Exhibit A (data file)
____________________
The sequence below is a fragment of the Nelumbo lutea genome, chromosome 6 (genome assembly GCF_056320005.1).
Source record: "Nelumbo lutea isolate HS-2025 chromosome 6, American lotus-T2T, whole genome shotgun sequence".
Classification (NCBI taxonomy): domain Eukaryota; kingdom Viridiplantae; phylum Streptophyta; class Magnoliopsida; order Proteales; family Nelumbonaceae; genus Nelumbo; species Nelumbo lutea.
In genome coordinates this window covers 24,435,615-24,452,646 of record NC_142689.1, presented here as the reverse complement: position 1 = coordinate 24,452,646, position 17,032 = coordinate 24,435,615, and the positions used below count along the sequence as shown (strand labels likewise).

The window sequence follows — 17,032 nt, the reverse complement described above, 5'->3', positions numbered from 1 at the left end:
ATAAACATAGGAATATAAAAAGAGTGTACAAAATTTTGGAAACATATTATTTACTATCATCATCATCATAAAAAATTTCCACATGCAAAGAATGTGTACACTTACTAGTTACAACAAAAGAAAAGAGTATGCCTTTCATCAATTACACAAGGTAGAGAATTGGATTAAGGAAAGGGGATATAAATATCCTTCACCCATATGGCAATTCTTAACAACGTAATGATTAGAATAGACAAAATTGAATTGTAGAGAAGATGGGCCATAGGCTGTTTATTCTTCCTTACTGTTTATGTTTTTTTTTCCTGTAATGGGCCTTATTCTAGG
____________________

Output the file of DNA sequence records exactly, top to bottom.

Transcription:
The sequence below is a fragment of the Nelumbo lutea genome, chromosome 6 (genome assembly GCF_056320005.1).
Source record: "Nelumbo lutea isolate HS-2025 chromosome 6, American lotus-T2T, whole genome shotgun sequence".
Classification (NCBI taxonomy): domain Eukaryota; kingdom Viridiplantae; phylum Streptophyta; class Magnoliopsida; order Proteales; family Nelumbonaceae; genus Nelumbo; species Nelumbo lutea.
In genome coordinates this window covers 24,435,615-24,452,646 of record NC_142689.1, presented here as the reverse complement: position 1 = coordinate 24,452,646, position 17,032 = coordinate 24,435,615, and the positions used below count along the sequence as shown (strand labels likewise).

The window sequence follows — 17,032 nt, the reverse complement described above, 5'->3', positions numbered from 1 at the left end:
ATAAACATAGGAATATAAAAAGAGTGTACAAAATTTTGGAAACATATTATTTACTATCATCATCATCATAAAAAATTTCCACATGCAAAGAATGTGTACACTTACTAGTTACAACAAAAGAAAAGAGTATGCCTTTCATCAATTACACAAGGTAGAGAATTGGATTAAGGAAAGGGGATATAAATATCCTTCACCCATATGGCAATTCTTAACAACGTAATGATTAGAATAGACAAAATTGAATTGTAGAGAAGATGGGCCATAGGCTGTTTATTCTTCCTTACTGTTTATGTTTTTTTTTCCTGTAATGGGCCTTATTCTAGG